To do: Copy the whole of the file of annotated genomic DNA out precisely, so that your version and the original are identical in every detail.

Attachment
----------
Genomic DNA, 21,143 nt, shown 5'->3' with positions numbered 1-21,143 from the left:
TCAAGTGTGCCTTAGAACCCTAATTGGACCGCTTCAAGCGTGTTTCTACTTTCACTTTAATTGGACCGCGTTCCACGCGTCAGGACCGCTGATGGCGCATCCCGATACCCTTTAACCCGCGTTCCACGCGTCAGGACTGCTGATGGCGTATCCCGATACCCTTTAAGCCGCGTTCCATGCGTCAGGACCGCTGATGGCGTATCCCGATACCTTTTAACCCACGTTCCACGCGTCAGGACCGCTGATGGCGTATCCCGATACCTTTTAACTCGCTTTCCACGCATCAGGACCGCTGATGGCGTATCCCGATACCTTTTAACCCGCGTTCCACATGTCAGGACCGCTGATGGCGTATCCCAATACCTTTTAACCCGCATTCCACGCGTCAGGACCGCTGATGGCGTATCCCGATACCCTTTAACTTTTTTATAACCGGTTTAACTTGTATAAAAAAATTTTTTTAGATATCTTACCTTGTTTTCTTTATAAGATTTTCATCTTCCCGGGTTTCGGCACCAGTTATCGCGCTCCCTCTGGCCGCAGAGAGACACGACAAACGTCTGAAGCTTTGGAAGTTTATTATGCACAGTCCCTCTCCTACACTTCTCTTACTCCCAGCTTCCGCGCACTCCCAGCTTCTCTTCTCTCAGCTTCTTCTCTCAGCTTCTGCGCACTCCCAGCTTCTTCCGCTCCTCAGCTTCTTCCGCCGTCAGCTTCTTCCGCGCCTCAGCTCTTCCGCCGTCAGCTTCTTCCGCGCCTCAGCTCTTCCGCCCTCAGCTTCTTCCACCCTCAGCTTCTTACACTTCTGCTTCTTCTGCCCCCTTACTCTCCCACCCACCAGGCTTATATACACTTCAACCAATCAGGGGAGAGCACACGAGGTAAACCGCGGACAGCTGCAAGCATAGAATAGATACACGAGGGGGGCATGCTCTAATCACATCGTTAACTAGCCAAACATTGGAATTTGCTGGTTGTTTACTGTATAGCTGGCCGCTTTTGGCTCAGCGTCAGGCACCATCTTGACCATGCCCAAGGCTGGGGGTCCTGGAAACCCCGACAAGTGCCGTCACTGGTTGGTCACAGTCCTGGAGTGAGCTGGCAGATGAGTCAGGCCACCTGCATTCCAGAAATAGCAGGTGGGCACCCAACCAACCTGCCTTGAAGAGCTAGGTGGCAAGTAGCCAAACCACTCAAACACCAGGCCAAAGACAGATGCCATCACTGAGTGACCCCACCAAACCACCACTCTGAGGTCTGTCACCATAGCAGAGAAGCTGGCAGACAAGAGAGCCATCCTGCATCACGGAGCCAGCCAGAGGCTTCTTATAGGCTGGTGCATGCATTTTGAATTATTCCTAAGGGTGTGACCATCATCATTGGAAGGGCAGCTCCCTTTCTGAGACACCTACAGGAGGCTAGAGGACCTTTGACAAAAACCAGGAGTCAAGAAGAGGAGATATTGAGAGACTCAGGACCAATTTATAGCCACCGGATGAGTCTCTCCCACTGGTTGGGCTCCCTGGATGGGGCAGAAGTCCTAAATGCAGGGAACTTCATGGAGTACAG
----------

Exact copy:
Genomic DNA, 21,143 nt, shown 5'->3' with positions numbered 1-21,143 from the left:
TCAAGTGTGCCTTAGAACCCTAATTGGACCGCTTCAAGCGTGTTTCTACTTTCACTTTAATTGGACCGCGTTCCACGCGTCAGGACCGCTGATGGCGCATCCCGATACCCTTTAACCCGCGTTCCACGCGTCAGGACTGCTGATGGCGTATCCCGATACCCTTTAAGCCGCGTTCCATGCGTCAGGACCGCTGATGGCGTATCCCGATACCTTTTAACCCACGTTCCACGCGTCAGGACCGCTGATGGCGTATCCCGATACCTTTTAACTCGCTTTCCACGCATCAGGACCGCTGATGGCGTATCCCGATACCTTTTAACCCGCGTTCCACATGTCAGGACCGCTGATGGCGTATCCCAATACCTTTTAACCCGCATTCCACGCGTCAGGACCGCTGATGGCGTATCCCGATACCCTTTAACTTTTTTATAACCGGTTTAACTTGTATAAAAAAATTTTTTTAGATATCTTACCTTGTTTTCTTTATAAGATTTTCATCTTCCCGGGTTTCGGCACCAGTTATCGCGCTCCCTCTGGCCGCAGAGAGACACGACAAACGTCTGAAGCTTTGGAAGTTTATTATGCACAGTCCCTCTCCTACACTTCTCTTACTCCCAGCTTCCGCGCACTCCCAGCTTCTCTTCTCTCAGCTTCTTCTCTCAGCTTCTGCGCACTCCCAGCTTCTTCCGCTCCTCAGCTTCTTCCGCCGTCAGCTTCTTCCGCGCCTCAGCTCTTCCGCCGTCAGCTTCTTCCGCGCCTCAGCTCTTCCGCCCTCAGCTTCTTCCACCCTCAGCTTCTTACACTTCTGCTTCTTCTGCCCCCTTACTCTCCCACCCACCAGGCTTATATACACTTCAACCAATCAGGGGAGAGCACACGAGGTAAACCGCGGACAGCTGCAAGCATAGAATAGATACACGAGGGGGGCATGCTCTAATCACATCGTTAACTAGCCAAACATTGGAATTTGCTGGTTGTTTACTGTATAGCTGGCCGCTTTTGGCTCAGCGTCAGGCACCATCTTGACCATGCCCAAGGCTGGGGGTCCTGGAAACCCCGACAAGTGCCGTCACTGGTTGGTCACAGTCCTGGAGTGAGCTGGCAGATGAGTCAGGCCACCTGCATTCCAGAAATAGCAGGTGGGCACCCAACCAACCTGCCTTGAAGAGCTAGGTGGCAAGTAGCCAAACCACTCAAACACCAGGCCAAAGACAGATGCCATCACTGAGTGACCCCACCAAACCACCACTCTGAGGTCTGTCACCATAGCAGAGAAGCTGGCAGACAAGAGAGCCATCCTGCATCACGGAGCCAGCCAGAGGCTTCTTATAGGCTGGTGCATGCATTTTGAATTATTCCTAAGGGTGTGACCATCATCATTGGAAGGGCAGCTCCCTTTCTGAGACACCTACAGGAGGCTAGAGGACCTTTGACAAAAACCAGGAGTCAAGAAGAGGAGATATTGAGAGACTCAGGACCAATTTATAGCCACCGGATGAGTCTCTCCCACTGGTTGGGCTCCCTGGATGGGGCAGAAGTCCTAAATGCAGGGAACTTCATGGAGTACAG